Bakemonogatari Episode 3 Supplementary: Hitagi Shin-Tsundere

Topic started by Turambar on Sept. 15, 2011. Last post by Turambar 2 years, 11 months ago.
Post by Turambar (233 posts) See mini bio Level 10

Bakemonogatari is a show about damaged people. Bad people. Socially awkward people. Fetishistic people. And somehow it manages to pull off a conversation with all these traits and still make it sound both convincing and proper. In response to Nick's W&L on episode two, I had asserted that the first half of the show was a depiction of Senjougahara's willingness to expose herself to him and for him. There was a degree of trust that she placed in him, and indeed, felt that she owed him for her new lease on life as it were. This episode's fantastic back and forth dialogue adds to this dynamic.

First things first, let's set this fact in stone: Senjougahara is a marvelous tsundere character type. In anime tropes, a tsundere's inner feelings are soft and mushy (deredere) while their outer shell is harsh (tsuntsun). This is particularly true when said tsundere is involved with a character she is attracted to. However, what Senjougahara does to excel even further at this trope and bring her character beyond a mere archetypal tsundere is the balance of power she sets for her relationship with Araragi.

The truth of the matter is, despite their overt displays, a typical tsundere is ultimately the subservient half of the relationship. (Much like how yanderes, despite their outer display of soft cutness, are the dominant side in a relationship in violent ways.) what differs about Senjougahara is the fact that her words and acts towards Araragi are authentic. Lets take a look at this first exchange of words between the two.

S: If possible, I wanted you to see it [these clothes] first.

A: That you wanted to show it to me first... How do I put it...? It's beyond lucky, I feel honored.

S: I didn’t want to show them to you, Araragi-kun. I wanted you to see them. The nuance between them is completely different.

This line of dialogue is significant because of what is not. Read the following and see if it sounds familiar.

"It's...it's not like I wanted to show my clothes to you."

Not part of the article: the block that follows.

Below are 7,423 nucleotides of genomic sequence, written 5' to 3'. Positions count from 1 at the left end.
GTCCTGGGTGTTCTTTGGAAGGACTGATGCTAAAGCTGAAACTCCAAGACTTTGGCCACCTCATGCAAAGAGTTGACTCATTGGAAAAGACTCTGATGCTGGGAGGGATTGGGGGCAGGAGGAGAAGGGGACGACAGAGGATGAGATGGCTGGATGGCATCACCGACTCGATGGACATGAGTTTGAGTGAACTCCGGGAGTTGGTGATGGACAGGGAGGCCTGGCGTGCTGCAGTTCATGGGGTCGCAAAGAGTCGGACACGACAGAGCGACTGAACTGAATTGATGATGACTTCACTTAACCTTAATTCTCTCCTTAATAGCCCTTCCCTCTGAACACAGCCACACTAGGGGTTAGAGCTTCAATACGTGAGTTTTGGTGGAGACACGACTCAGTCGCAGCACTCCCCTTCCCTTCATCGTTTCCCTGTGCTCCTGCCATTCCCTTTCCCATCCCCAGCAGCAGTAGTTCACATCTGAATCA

There is no masked embarrassment in Senjogahara's words. No bashfulness. We know what response she wanted to illicit from Araragi. This entire exhange is flirtatious by design, both for the sake of Araragi and for us the viewer in both a verbal and a visual sense and appeals to the fetishistic nature of both him and us in a subtle but purposeful moment of fourth wall breaking. Her actions are designed to please, but not place her in a subservient position. She has her own will in the matter, and lets him see just what she is willing to offer.

The next portion of the conversation drifts to her need to do something for him. She says she wants to be "friends on equal footing". That line is not a joke on her part, some bashful attempt at a confession. The long banter following that line, her list of oh so many potential sexual favors she would do for Araragi (all yet more fan service for both our sake and his) is a display of both trust and confidence she has in him that he would not take her up on anything so shallow. She wants to do something special for him on a more personal level, and she both trusts, and knows in an almost overbearing manner, that he would only have her do such a thing, even when all other options are open.

To phrase it in another way, she is not offering to be friends on an even footing with him by stooping down to a level of momentary sexual subservience. She is stepping up to Araragi's level by offering him what he gave her, something that makes a profound personal difference in his life.

And until then she teases him constantly and honestly. "But regardless of how petty you are, I will never abandon you." A teasing insult, but an honest one because it is not a value judgment on her part of Araragi, but more one placed against herself, letting him know that the two are similar, and trusts him to never leave her just as she will never leave him. After all, they are two psychotic virgins whose only shot at social interaction with the opposite sex is with each other, right? (Hey, her words, not mine.)

Senjougahara is a marvelous tsundere. Because the tsuntsun does not cover the deredere. The tsuntsun is honest, and is complementary.

You can find the previous part here.

Edit: A broken PC monitor and a laptop too old to play HQ .mkv files means no pretty screencaps for awhile.

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